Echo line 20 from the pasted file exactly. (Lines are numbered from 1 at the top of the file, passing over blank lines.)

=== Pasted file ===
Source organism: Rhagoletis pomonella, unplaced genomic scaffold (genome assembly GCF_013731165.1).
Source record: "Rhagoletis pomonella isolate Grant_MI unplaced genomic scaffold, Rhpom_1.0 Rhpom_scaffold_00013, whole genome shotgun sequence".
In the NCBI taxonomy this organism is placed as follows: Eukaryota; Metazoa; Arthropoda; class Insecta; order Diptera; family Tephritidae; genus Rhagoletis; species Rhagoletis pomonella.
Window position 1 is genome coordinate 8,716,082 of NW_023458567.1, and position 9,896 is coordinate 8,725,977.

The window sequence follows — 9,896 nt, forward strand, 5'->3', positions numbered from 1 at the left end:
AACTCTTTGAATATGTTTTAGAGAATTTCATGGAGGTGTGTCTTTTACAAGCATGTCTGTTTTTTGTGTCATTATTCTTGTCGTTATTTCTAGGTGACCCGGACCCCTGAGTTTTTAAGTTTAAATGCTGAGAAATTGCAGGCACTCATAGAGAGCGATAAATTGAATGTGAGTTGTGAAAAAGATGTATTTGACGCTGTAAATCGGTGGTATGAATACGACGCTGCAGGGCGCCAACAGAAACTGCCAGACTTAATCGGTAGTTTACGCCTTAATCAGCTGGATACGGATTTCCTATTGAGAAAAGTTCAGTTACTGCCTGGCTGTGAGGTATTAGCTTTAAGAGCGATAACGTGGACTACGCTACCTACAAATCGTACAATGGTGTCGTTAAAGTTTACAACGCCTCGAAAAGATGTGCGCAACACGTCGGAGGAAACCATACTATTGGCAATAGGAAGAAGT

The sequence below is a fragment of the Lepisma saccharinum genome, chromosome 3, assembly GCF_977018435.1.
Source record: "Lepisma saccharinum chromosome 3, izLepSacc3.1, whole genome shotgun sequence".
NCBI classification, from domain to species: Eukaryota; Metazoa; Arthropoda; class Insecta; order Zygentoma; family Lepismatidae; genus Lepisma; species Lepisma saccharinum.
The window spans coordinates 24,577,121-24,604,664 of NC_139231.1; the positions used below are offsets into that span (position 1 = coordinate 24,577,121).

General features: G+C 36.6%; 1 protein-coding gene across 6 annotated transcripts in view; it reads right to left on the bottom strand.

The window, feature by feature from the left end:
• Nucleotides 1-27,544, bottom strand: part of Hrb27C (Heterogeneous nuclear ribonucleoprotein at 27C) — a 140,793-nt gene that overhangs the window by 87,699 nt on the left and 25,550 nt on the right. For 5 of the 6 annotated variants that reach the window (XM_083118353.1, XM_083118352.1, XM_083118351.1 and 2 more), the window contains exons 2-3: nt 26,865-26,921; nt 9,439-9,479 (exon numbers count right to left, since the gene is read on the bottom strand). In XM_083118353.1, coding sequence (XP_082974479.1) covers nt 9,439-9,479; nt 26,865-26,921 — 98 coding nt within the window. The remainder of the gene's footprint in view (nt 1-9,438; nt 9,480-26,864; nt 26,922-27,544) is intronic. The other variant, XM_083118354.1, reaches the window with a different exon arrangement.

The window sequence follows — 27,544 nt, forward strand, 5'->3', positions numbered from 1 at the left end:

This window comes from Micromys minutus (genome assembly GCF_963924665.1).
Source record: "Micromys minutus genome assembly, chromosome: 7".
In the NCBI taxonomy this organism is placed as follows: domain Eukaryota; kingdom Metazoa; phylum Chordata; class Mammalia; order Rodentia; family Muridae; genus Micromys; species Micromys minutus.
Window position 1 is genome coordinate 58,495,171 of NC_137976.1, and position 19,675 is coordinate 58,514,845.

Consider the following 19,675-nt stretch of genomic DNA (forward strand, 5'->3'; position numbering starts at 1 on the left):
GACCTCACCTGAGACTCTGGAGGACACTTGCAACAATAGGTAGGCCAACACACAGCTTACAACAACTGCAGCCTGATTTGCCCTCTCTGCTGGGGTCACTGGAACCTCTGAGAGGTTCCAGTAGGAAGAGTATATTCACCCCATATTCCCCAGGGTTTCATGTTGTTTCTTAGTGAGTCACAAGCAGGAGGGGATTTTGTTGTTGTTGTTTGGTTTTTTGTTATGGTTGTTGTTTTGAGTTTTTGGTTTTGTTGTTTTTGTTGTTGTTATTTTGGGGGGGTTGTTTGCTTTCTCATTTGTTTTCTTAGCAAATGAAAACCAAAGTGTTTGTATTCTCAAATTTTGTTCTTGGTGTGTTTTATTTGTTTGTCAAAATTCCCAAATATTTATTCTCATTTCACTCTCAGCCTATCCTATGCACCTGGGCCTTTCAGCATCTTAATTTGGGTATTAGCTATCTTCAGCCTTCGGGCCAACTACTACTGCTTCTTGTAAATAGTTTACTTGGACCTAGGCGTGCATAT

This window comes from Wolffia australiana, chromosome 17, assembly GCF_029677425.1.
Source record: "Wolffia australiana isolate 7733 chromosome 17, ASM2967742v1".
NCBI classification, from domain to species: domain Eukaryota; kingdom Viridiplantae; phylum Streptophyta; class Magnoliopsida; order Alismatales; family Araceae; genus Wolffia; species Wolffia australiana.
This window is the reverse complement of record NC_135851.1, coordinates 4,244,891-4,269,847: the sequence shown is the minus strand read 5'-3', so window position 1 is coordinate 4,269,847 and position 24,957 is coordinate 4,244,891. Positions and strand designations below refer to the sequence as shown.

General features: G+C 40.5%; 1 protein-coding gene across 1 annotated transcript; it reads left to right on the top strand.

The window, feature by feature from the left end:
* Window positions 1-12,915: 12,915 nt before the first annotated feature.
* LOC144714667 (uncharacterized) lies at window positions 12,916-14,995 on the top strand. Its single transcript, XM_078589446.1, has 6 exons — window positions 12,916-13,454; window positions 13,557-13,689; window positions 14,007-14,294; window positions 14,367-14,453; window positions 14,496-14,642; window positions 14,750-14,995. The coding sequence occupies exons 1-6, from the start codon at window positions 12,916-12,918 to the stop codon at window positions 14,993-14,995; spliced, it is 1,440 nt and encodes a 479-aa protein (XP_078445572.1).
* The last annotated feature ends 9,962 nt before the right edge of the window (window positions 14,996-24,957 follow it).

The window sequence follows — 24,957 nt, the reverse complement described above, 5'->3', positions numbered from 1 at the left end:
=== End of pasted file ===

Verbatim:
GACCTCACCTGAGACTCTGGAGGACACTTGCAACAATAGGTAGGCCAACACACAGCTTACAACAACTGCAGCCTGATTTGCCCTCTCTGCTGGGGTCACTGGAACCTCTGAGAGGTTCCAGTAGGAAGAGTATATTCACCCCATATTCCCCAGGGTTTCATGTTGTTTCTTAGTGAGTCACAAGCAGGAGGGGATTTTGTTGTTGTTGTTTGGTTTTTTGTTATGGTTGTTGTTTTGAGTTTTTGGTTTTGTTGTTTTTGTTGTTGTTATTTTGGGGGGGTTGTTTGCTTTCTCATTTGTTTTCTTAGCAAATGAAAACCAAAGTGTTTGTATTCTCAAATTTTGTTCTTGGTGTGTTTTATTTGTTTGTCAAAATTCCCAAATATTTATTCTCATTTCACTCTCAGCCTATCCTATGCACCTGGGCCTTTCAGCATCTTAATTTGGGTATTAGCTATCTTCAGCCTTCGGGCCAACTACTACTGCTTCTTGTAAATAGTTTACTTGGACCTAGGCGTGCATAT